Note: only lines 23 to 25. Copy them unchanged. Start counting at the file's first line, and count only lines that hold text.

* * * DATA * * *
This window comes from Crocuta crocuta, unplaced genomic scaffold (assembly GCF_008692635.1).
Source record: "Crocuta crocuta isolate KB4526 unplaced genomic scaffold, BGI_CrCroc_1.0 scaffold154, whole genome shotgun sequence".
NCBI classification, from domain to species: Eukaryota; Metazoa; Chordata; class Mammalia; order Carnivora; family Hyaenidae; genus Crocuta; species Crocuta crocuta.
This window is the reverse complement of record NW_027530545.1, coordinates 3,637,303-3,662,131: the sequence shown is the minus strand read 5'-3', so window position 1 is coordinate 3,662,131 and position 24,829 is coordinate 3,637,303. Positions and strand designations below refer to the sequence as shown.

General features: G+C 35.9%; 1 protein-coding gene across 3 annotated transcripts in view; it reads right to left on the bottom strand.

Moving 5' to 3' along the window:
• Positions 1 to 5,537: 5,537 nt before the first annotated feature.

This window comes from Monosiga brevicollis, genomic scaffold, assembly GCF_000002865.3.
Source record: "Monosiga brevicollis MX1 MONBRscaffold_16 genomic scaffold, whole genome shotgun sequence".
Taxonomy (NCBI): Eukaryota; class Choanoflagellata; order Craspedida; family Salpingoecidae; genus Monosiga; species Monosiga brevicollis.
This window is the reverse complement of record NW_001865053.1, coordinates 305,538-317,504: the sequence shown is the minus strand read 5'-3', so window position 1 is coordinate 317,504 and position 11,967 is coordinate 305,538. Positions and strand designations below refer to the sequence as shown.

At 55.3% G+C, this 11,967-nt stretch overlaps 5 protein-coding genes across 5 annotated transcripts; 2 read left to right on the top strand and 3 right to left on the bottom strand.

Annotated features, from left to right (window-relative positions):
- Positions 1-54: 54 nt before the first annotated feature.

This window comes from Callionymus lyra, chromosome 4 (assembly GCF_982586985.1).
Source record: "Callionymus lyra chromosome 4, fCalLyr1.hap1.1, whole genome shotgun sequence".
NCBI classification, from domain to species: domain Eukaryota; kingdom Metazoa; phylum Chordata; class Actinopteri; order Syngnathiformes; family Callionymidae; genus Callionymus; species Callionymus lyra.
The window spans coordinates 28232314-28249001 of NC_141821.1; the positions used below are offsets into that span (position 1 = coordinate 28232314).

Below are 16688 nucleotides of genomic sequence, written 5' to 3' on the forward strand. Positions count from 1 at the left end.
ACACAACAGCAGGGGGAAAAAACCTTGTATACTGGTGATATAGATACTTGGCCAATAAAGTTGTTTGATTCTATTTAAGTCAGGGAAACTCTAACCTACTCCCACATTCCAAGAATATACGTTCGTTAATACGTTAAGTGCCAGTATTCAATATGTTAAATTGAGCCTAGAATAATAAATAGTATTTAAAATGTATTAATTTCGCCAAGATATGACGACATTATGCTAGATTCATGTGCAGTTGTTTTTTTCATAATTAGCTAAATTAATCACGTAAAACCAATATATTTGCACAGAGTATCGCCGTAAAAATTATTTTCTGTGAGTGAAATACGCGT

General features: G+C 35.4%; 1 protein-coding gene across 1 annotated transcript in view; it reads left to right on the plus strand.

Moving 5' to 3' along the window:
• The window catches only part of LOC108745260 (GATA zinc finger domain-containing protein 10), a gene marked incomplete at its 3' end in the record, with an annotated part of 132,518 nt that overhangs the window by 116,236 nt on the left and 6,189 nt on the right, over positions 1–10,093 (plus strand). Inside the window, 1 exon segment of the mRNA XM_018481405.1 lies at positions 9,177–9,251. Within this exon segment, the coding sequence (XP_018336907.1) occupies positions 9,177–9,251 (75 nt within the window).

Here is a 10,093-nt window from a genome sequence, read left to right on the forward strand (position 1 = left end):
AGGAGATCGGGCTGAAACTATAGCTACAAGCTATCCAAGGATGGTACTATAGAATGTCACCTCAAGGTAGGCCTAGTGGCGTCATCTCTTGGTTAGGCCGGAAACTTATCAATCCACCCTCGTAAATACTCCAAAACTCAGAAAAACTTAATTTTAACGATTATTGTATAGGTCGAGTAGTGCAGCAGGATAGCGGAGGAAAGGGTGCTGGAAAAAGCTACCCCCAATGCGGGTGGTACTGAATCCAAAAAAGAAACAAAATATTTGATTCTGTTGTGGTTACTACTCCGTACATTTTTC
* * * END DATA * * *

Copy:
• The window catches only part of LOC108745260 (GATA zinc finger domain-containing protein 10), a gene marked incomplete at its 3' end in the record, with an annotated part of 132,518 nt that overhangs the window by 116,236 nt on the left and 6,189 nt on the right, over positions 1–10,093 (plus strand). Inside the window, 1 exon segment of the mRNA XM_018481405.1 lies at positions 9,177–9,251. Within this exon segment, the coding sequence (XP_018336907.1) occupies positions 9,177–9,251 (75 nt within the window).

Here is a 10,093-nt window from a genome sequence, read left to right on the forward strand (position 1 = left end):
AGGAGATCGGGCTGAAACTATAGCTACAAGCTATCCAAGGATGGTACTATAGAATGTCACCTCAAGGTAGGCCTAGTGGCGTCATCTCTTGGTTAGGCCGGAAACTTATCAATCCACCCTCGTAAATACTCCAAAACTCAGAAAAACTTAATTTTAACGATTATTGTATAGGTCGAGTAGTGCAGCAGGATAGCGGAGGAAAGGGTGCTGGAAAAAGCTACCCCCAATGCGGGTGGTACTGAATCCAAAAAAGAAACAAAATATTTGATTCTGTTGTGGTTACTACTCCGTACATTTTTC